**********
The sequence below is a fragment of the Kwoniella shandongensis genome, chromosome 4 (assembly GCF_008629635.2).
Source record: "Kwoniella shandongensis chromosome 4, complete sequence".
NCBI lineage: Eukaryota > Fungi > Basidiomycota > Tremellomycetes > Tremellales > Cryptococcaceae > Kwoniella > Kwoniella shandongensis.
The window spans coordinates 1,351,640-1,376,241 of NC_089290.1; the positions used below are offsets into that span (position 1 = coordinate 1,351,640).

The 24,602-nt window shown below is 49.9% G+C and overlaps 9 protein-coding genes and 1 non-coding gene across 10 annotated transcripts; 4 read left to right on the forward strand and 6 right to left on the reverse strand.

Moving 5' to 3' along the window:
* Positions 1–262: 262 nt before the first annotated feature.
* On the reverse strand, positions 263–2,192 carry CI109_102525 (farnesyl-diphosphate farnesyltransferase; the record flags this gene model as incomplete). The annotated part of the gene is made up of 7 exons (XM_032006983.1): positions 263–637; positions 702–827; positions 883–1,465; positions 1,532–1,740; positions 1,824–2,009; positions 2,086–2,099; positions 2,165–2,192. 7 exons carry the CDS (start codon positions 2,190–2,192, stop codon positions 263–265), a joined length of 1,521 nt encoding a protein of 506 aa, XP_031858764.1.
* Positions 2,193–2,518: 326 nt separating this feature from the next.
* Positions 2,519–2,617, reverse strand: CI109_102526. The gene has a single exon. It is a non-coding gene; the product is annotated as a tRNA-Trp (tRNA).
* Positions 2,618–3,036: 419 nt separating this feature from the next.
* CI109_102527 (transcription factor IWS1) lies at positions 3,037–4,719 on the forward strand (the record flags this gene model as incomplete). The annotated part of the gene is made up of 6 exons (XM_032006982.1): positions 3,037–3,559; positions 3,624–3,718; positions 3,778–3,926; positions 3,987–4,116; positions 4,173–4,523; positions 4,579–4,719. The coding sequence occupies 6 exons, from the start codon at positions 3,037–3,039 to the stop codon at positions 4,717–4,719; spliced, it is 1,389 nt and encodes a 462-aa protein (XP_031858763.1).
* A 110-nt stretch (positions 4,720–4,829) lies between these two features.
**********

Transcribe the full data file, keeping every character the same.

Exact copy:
The sequence below is a fragment of the Kwoniella shandongensis genome, chromosome 4 (assembly GCF_008629635.2).
Source record: "Kwoniella shandongensis chromosome 4, complete sequence".
NCBI lineage: Eukaryota > Fungi > Basidiomycota > Tremellomycetes > Tremellales > Cryptococcaceae > Kwoniella > Kwoniella shandongensis.
The window spans coordinates 1,351,640-1,376,241 of NC_089290.1; the positions used below are offsets into that span (position 1 = coordinate 1,351,640).

The 24,602-nt window shown below is 49.9% G+C and overlaps 9 protein-coding genes and 1 non-coding gene across 10 annotated transcripts; 4 read left to right on the forward strand and 6 right to left on the reverse strand.

Moving 5' to 3' along the window:
* Positions 1–262: 262 nt before the first annotated feature.
* On the reverse strand, positions 263–2,192 carry CI109_102525 (farnesyl-diphosphate farnesyltransferase; the record flags this gene model as incomplete). The annotated part of the gene is made up of 7 exons (XM_032006983.1): positions 263–637; positions 702–827; positions 883–1,465; positions 1,532–1,740; positions 1,824–2,009; positions 2,086–2,099; positions 2,165–2,192. 7 exons carry the CDS (start codon positions 2,190–2,192, stop codon positions 263–265), a joined length of 1,521 nt encoding a protein of 506 aa, XP_031858764.1.
* Positions 2,193–2,518: 326 nt separating this feature from the next.
* Positions 2,519–2,617, reverse strand: CI109_102526. The gene has a single exon. It is a non-coding gene; the product is annotated as a tRNA-Trp (tRNA).
* Positions 2,618–3,036: 419 nt separating this feature from the next.
* CI109_102527 (transcription factor IWS1) lies at positions 3,037–4,719 on the forward strand (the record flags this gene model as incomplete). The annotated part of the gene is made up of 6 exons (XM_032006982.1): positions 3,037–3,559; positions 3,624–3,718; positions 3,778–3,926; positions 3,987–4,116; positions 4,173–4,523; positions 4,579–4,719. The coding sequence occupies 6 exons, from the start codon at positions 3,037–3,039 to the stop codon at positions 4,717–4,719; spliced, it is 1,389 nt and encodes a 462-aa protein (XP_031858763.1).
* A 110-nt stretch (positions 4,720–4,829) lies between these two features.